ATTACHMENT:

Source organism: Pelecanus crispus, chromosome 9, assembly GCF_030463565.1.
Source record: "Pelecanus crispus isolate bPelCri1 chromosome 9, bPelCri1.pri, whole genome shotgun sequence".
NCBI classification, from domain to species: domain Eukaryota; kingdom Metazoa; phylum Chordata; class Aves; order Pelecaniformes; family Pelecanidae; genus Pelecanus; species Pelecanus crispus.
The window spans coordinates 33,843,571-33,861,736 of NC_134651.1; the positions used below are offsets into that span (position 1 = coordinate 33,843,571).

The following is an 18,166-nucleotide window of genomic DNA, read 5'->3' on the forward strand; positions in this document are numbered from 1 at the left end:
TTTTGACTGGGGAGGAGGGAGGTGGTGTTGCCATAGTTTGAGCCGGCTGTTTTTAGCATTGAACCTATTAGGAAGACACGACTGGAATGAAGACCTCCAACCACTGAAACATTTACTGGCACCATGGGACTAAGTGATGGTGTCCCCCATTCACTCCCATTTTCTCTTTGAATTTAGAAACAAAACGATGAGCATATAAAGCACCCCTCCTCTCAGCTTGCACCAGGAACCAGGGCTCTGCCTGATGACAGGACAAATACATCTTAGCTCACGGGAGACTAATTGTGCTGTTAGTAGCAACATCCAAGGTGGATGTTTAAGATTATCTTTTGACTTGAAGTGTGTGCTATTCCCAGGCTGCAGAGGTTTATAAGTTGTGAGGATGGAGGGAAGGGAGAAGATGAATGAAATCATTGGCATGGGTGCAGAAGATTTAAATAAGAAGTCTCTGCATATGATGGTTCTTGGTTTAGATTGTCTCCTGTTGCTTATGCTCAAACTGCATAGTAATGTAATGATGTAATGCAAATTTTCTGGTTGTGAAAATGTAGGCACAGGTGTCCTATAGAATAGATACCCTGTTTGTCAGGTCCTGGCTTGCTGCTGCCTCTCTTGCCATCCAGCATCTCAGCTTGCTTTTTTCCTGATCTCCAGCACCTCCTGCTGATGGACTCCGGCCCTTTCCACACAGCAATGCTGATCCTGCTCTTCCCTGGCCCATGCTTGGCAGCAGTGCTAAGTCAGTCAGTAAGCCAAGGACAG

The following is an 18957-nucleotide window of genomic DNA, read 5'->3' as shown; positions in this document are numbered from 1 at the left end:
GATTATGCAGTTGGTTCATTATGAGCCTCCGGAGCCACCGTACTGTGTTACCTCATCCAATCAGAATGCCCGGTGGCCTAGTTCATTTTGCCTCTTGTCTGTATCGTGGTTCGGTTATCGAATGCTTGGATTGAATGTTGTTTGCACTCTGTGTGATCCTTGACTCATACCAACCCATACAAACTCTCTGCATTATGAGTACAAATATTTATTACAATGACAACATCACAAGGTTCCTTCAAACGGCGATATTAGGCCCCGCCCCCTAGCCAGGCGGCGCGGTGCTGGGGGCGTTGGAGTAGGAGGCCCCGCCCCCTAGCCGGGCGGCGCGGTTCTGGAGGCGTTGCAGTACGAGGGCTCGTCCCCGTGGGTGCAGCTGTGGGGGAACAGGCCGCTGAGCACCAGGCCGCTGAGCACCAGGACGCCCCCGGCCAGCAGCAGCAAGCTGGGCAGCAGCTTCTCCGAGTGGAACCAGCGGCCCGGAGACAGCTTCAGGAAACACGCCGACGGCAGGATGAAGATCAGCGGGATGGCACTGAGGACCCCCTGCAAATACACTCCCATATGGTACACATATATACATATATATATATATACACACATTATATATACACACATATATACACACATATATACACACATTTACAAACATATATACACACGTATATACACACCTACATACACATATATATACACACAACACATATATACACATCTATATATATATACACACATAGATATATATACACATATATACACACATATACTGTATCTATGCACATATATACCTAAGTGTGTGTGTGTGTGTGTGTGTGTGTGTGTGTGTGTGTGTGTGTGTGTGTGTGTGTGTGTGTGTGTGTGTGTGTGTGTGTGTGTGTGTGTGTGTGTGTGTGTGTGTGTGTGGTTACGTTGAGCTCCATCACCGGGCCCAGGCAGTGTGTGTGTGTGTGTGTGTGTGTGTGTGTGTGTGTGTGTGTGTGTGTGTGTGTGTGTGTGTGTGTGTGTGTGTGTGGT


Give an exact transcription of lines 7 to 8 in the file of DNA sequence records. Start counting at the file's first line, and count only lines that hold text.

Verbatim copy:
The following is an 18957-nucleotide window of genomic DNA, read 5'->3' as shown; positions in this document are numbered from 1 at the left end:
GATTATGCAGTTGGTTCATTATGAGCCTCCGGAGCCACCGTACTGTGTTACCTCATCCAATCAGAATGCCCGGTGGCCTAGTTCATTTTGCCTCTTGTCTGTATCGTGGTTCGGTTATCGAATGCTTGGATTGAATGTTGTTTGCACTCTGTGTGATCCTTGACTCATACCAACCCATACAAACTCTCTGCATTATGAGTACAAATATTTATTACAATGACAACATCACAAGGTTCCTTCAAACGGCGATATTAGGCCCCGCCCCCTAGCCAGGCGGCGCGGTGCTGGGGGCGTTGGAGTAGGAGGCCCCGCCCCCTAGCCGGGCGGCGCGGTTCTGGAGGCGTTGCAGTACGAGGGCTCGTCCCCGTGGGTGCAGCTGTGGGGGAACAGGCCGCTGAGCACCAGGCCGCTGAGCACCAGGACGCCCCCGGCCAGCAGCAGCAAGCTGGGCAGCAGCTTCTCCGAGTGGAACCAGCGGCCCGGAGACAGCTTCAGGAAACACGCCGACGGCAGGATGAAGATCAGCGGGATGGCACTGAGGACCCCCTGCAAATACACTCCCATATGGTACACATATATACATATATATATATATACACACATTATATATACACACATATATACACACATATATACACACATTTACAAACATATATACACACGTATATACACACCTACATACACATATATATACACACAACACATATATACACATCTATATATATATACACACATAGATATATATACACATATATACACACATATACTGTATCTATGCACATATATACCTAAGTGTGTGTGTGTGTGTGTGTGTGTGTGTGTGTGTGTGTGTGTGTGTGTGTGTGTGTGTGTGTGTGTGTGTGTGTGTGTGTGTGTGTGTGTGTGTGTGTGTGTGTGTGTGTGGTTACGTTGAGCTCCATCACCGGGCCCAGGCAGTGTGTGTGTGTGTGTGTGTGTGTGTGTGTGTGTGTGTGTGTGTGTGTGTGTGTGTGTGTGTGTGTGTGTGTGTGTGGT